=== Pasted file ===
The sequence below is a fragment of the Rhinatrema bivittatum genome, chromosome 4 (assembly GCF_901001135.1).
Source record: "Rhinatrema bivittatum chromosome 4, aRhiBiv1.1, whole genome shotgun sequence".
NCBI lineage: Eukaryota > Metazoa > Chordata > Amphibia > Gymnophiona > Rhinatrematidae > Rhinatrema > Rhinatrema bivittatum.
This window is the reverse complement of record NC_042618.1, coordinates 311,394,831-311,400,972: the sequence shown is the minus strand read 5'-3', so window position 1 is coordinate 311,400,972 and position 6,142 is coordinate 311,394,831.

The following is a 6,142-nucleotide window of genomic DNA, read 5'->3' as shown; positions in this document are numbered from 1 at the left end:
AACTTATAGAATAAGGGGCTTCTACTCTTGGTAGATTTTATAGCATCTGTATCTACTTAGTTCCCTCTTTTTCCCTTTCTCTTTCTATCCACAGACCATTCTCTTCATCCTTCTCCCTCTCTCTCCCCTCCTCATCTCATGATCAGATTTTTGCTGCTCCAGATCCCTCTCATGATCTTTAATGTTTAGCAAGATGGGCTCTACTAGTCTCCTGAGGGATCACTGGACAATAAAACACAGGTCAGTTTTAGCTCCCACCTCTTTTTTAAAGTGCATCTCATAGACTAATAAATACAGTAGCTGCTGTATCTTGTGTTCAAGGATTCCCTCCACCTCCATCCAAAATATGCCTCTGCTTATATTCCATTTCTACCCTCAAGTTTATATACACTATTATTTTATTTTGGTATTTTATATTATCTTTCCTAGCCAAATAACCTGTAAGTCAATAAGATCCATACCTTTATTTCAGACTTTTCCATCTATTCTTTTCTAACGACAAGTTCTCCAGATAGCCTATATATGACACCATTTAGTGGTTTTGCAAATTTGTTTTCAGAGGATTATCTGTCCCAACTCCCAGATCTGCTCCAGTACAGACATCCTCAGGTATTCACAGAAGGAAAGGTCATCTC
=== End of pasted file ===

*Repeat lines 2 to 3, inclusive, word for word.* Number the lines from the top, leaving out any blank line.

Source record: "Rhinatrema bivittatum chromosome 4, aRhiBiv1.1, whole genome shotgun sequence".
NCBI lineage: Eukaryota > Metazoa > Chordata > Amphibia > Gymnophiona > Rhinatrematidae > Rhinatrema > Rhinatrema bivittatum.